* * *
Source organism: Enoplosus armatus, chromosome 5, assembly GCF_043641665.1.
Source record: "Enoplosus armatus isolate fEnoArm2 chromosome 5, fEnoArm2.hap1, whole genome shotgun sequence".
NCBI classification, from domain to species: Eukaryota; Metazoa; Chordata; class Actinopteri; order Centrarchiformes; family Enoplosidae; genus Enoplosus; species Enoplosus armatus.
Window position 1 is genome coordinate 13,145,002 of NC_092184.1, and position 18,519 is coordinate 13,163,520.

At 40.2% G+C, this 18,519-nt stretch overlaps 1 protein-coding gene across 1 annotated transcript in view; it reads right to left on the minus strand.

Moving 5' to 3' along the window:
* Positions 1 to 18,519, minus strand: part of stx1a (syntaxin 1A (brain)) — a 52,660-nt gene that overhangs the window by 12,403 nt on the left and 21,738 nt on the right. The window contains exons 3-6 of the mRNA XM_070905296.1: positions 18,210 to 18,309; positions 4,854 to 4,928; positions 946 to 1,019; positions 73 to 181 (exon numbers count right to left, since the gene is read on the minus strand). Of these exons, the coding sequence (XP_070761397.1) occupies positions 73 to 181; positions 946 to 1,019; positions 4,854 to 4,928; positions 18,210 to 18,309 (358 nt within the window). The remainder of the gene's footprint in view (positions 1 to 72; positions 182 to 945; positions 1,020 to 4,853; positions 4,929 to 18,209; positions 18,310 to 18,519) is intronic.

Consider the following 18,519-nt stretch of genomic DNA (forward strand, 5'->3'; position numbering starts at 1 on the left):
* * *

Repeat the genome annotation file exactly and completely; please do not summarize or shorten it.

Source organism: Enoplosus armatus, chromosome 5, assembly GCF_043641665.1.
Source record: "Enoplosus armatus isolate fEnoArm2 chromosome 5, fEnoArm2.hap1, whole genome shotgun sequence".
NCBI classification, from domain to species: Eukaryota; Metazoa; Chordata; class Actinopteri; order Centrarchiformes; family Enoplosidae; genus Enoplosus; species Enoplosus armatus.
Window position 1 is genome coordinate 13,145,002 of NC_092184.1, and position 18,519 is coordinate 13,163,520.

At 40.2% G+C, this 18,519-nt stretch overlaps 1 protein-coding gene across 1 annotated transcript in view; it reads right to left on the minus strand.

Moving 5' to 3' along the window:
* Positions 1 to 18,519, minus strand: part of stx1a (syntaxin 1A (brain)) — a 52,660-nt gene that overhangs the window by 12,403 nt on the left and 21,738 nt on the right. The window contains exons 3-6 of the mRNA XM_070905296.1: positions 18,210 to 18,309; positions 4,854 to 4,928; positions 946 to 1,019; positions 73 to 181 (exon numbers count right to left, since the gene is read on the minus strand). Of these exons, the coding sequence (XP_070761397.1) occupies positions 73 to 181; positions 946 to 1,019; positions 4,854 to 4,928; positions 18,210 to 18,309 (358 nt within the window). The remainder of the gene's footprint in view (positions 1 to 72; positions 182 to 945; positions 1,020 to 4,853; positions 4,929 to 18,209; positions 18,310 to 18,519) is intronic.

Consider the following 18,519-nt stretch of genomic DNA (forward strand, 5'->3'; position numbering starts at 1 on the left):